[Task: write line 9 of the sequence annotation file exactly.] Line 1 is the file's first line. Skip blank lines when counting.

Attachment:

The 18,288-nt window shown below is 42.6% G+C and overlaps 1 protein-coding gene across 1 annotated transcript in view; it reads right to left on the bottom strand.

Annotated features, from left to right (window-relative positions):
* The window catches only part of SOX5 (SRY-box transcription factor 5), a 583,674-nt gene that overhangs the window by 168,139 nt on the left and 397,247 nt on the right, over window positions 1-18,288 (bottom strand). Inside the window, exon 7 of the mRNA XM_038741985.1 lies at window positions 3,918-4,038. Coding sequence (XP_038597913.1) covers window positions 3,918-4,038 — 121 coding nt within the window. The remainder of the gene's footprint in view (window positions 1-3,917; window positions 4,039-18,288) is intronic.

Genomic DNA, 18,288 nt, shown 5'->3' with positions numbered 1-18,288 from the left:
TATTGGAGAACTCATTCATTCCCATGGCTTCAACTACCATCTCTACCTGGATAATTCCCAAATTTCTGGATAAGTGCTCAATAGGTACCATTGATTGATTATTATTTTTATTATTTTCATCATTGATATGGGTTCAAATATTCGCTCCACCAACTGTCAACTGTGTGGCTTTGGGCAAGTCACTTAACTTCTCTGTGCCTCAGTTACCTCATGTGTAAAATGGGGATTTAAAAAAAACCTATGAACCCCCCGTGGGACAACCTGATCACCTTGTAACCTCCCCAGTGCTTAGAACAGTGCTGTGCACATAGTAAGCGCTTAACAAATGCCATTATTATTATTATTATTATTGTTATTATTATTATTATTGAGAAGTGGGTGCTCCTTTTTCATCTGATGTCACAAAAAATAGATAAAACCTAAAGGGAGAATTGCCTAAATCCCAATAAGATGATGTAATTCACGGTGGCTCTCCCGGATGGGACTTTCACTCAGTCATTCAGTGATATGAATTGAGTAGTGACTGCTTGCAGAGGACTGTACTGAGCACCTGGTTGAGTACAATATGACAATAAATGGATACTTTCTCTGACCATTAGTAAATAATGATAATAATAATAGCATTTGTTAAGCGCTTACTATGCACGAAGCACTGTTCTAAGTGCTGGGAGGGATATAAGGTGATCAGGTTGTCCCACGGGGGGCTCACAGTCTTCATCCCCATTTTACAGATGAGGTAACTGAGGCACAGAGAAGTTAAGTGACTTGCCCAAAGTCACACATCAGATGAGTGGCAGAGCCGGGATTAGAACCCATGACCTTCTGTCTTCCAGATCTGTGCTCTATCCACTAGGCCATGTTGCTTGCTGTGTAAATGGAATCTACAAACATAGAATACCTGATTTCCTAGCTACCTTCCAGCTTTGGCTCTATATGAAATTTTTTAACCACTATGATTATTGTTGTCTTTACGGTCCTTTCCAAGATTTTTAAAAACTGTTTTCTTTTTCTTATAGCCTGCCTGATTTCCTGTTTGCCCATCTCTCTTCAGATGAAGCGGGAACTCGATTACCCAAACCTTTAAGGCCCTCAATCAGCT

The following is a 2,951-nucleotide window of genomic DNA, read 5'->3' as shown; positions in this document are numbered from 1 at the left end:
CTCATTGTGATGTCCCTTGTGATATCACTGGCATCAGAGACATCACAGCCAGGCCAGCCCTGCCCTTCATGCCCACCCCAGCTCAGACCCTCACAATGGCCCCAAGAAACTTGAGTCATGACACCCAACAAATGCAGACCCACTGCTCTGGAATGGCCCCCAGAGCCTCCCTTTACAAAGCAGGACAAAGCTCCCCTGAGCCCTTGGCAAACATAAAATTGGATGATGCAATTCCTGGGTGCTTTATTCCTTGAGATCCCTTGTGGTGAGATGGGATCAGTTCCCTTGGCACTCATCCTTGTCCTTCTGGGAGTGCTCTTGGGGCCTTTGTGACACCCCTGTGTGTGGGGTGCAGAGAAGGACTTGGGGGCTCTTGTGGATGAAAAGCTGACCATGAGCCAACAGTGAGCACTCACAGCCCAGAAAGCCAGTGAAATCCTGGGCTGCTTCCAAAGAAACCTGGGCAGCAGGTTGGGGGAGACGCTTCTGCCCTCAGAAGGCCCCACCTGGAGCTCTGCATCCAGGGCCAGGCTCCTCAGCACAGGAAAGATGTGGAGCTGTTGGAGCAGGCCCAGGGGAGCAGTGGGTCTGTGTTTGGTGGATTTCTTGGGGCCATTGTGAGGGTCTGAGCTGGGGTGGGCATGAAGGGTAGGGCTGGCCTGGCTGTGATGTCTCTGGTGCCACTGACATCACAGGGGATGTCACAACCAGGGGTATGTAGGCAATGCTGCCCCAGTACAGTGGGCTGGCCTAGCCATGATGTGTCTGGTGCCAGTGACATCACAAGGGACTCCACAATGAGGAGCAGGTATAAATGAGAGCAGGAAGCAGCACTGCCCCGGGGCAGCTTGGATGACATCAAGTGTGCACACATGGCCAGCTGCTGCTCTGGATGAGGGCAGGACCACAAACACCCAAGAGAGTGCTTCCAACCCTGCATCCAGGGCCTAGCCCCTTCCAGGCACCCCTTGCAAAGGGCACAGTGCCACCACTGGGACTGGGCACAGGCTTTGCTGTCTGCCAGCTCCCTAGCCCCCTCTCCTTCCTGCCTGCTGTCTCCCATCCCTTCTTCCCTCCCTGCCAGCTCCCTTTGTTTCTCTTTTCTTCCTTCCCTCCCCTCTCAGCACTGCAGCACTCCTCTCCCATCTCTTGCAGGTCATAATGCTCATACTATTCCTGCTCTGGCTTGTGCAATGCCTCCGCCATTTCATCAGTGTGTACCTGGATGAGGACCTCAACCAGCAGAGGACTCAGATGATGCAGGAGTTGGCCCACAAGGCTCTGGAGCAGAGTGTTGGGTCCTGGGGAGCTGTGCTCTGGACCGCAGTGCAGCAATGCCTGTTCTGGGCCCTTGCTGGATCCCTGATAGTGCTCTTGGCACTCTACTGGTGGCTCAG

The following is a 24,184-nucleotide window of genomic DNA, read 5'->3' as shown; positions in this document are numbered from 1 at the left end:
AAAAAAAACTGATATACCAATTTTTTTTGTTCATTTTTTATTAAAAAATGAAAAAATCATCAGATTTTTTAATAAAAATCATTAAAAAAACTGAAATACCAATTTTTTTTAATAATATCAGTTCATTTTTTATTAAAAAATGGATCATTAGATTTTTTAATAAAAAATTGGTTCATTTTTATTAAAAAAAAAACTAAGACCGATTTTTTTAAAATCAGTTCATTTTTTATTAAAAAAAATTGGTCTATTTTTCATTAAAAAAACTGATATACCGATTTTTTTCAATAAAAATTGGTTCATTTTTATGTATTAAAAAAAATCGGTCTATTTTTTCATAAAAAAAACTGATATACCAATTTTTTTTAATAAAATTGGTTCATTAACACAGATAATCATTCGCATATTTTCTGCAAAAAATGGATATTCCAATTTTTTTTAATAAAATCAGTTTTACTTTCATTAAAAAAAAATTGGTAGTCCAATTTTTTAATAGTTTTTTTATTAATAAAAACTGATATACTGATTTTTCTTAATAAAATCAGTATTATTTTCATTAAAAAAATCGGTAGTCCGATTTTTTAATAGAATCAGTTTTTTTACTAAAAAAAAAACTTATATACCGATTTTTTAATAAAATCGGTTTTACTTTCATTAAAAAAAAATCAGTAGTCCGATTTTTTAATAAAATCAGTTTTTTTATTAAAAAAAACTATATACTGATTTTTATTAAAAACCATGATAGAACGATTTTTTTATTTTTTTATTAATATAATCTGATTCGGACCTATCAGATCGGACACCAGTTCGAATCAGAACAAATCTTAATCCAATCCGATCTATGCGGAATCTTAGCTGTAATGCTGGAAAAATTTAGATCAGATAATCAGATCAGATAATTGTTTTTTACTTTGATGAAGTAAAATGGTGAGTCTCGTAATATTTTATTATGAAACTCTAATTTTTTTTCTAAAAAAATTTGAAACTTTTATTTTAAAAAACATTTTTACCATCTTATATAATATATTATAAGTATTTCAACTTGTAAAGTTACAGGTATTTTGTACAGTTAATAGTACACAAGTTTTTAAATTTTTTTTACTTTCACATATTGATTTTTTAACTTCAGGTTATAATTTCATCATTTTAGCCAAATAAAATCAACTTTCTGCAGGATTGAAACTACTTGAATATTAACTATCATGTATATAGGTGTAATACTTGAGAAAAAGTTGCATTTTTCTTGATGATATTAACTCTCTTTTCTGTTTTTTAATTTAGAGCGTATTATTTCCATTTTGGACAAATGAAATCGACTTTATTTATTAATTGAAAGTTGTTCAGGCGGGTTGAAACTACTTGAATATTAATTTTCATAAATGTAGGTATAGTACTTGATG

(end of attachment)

AAAAAAAACTGATATACCAATTTTTTTTGTTCATTTTTTATTAAAAAATGAAAAAATCATCAGATTTTTTAATAAAAATCATTAAAAAAACTGAAATACCAATTTTTTTTAATAATATCAGTTCATTTTTTATTAAAAAATGGATCATTAGATTTTTTAATAAAAAATTGGTTCATTTTTATTAAAAAAAAAACTAAGACCGATTTTTTTAAAATCAGTTCATTTTTTATTAAAAAAAATTGGTCTATTTTTCATTAAAAAAACTGATATACCGATTTTTTTCAATAAAAATTGGTTCATTTTTATGTATTAAAAAAAATCGGTCTATTTTTTCATAAAAAAAACTGATATACCAATTTTTTTTAATAAAATTGGTTCATTAACACAGATAATCATTCGCATATTTTCTGCAAAAAATGGATATTCCAATTTTTTTTAATAAAATCAGTTTTACTTTCATTAAAAAAAAATTGGTAGTCCAATTTTTTAATAGTTTTTTTATTAATAAAAACTGATATACTGATTTTTCTTAATAAAATCAGTATTATTTTCATTAAAAAAATCGGTAGTCCGATTTTTTAATAGAATCAGTTTTTTTACTAAAAAAAAAACTTATATACCGATTTTTTAATAAAATCGGTTTTACTTTCATTAAAAAAAAATCAGTAGTCCGATTTTTTAATAAAATCAGTTTTTTTATTAAAAAAAACTATATACTGATTTTTATTAAAAACCATGATAGAACGATTTTTTTATTTTTTTATTAATATAATCTGATTCGGACCTATCAGATCGGACACCAGTTCGAATCAGAACAAATCTTAATCCAATCCGATCTATGCGGAATCTTAGCTGTAATGCTGGAAAAATTTAGATCAGATAATCAGATCAGATAATTGTTTTTTACTTTGATGAAGTAAAATGGTGAGTCTCGTAATATTTTATTATGAAACTCTAATTTTTTTTCTAAAAAAATTTGAAACTTTTATTTTAAAAAACATTTTTACCATCTTATATAATATATTATAAGTATTTCAACTTGTAAAGTTACAGGTATTTTGTACAGTTAATAGTACACAAGTTTTTAAATTTTTTTTACTTTCACATATTGATTTTTTAACTTCAGGTTATAATTTCATCATTTTAGCCAAATAAAATCAACTTTCTGCAGGATTGAAACTACTTGAATATTAACTATCATGTATATAGGTGTAATACTTGAGAAAAAGTTGCATTTTTCTTGATGATATTAACTCTCTTTTCTGTTTTTTAATTTAGAGCGTATTATTTCCATTTTGGACAAATGAAATCGACTTTATTTATTAATTGAAAGTTGTTCAGGCGGGTTGAAACTACTTGAATATTAATTTTCATAAATGTAGGTATAGTACTTGATG